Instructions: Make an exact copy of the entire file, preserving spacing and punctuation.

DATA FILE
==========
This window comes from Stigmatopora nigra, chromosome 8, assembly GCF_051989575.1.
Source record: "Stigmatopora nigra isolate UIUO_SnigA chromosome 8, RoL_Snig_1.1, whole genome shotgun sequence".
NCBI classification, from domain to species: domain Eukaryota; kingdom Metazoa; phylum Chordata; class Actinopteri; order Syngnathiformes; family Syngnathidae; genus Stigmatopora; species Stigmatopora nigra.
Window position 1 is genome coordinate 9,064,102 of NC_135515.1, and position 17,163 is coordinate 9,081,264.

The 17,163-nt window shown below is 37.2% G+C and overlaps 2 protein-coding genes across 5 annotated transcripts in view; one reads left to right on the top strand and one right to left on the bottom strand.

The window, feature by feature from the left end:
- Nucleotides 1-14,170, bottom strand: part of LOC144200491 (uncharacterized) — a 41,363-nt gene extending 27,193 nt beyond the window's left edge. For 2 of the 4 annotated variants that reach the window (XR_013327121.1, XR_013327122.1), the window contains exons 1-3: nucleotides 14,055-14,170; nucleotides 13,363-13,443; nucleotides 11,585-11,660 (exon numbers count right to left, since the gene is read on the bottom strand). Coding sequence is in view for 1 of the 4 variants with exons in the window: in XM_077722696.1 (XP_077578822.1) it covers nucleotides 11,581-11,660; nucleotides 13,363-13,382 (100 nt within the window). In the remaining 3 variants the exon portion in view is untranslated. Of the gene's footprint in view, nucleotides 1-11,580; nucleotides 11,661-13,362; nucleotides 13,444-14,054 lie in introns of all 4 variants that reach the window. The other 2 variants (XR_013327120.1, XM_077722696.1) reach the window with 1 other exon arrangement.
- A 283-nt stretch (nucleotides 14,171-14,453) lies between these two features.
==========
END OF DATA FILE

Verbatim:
This window comes from Stigmatopora nigra, chromosome 8, assembly GCF_051989575.1.
Source record: "Stigmatopora nigra isolate UIUO_SnigA chromosome 8, RoL_Snig_1.1, whole genome shotgun sequence".
NCBI classification, from domain to species: domain Eukaryota; kingdom Metazoa; phylum Chordata; class Actinopteri; order Syngnathiformes; family Syngnathidae; genus Stigmatopora; species Stigmatopora nigra.
Window position 1 is genome coordinate 9,064,102 of NC_135515.1, and position 17,163 is coordinate 9,081,264.

The 17,163-nt window shown below is 37.2% G+C and overlaps 2 protein-coding genes across 5 annotated transcripts in view; one reads left to right on the top strand and one right to left on the bottom strand.

The window, feature by feature from the left end:
- Nucleotides 1-14,170, bottom strand: part of LOC144200491 (uncharacterized) — a 41,363-nt gene extending 27,193 nt beyond the window's left edge. For 2 of the 4 annotated variants that reach the window (XR_013327121.1, XR_013327122.1), the window contains exons 1-3: nucleotides 14,055-14,170; nucleotides 13,363-13,443; nucleotides 11,585-11,660 (exon numbers count right to left, since the gene is read on the bottom strand). Coding sequence is in view for 1 of the 4 variants with exons in the window: in XM_077722696.1 (XP_077578822.1) it covers nucleotides 11,581-11,660; nucleotides 13,363-13,382 (100 nt within the window). In the remaining 3 variants the exon portion in view is untranslated. Of the gene's footprint in view, nucleotides 1-11,580; nucleotides 11,661-13,362; nucleotides 13,444-14,054 lie in introns of all 4 variants that reach the window. The other 2 variants (XR_013327120.1, XM_077722696.1) reach the window with 1 other exon arrangement.
- A 283-nt stretch (nucleotides 14,171-14,453) lies between these two features.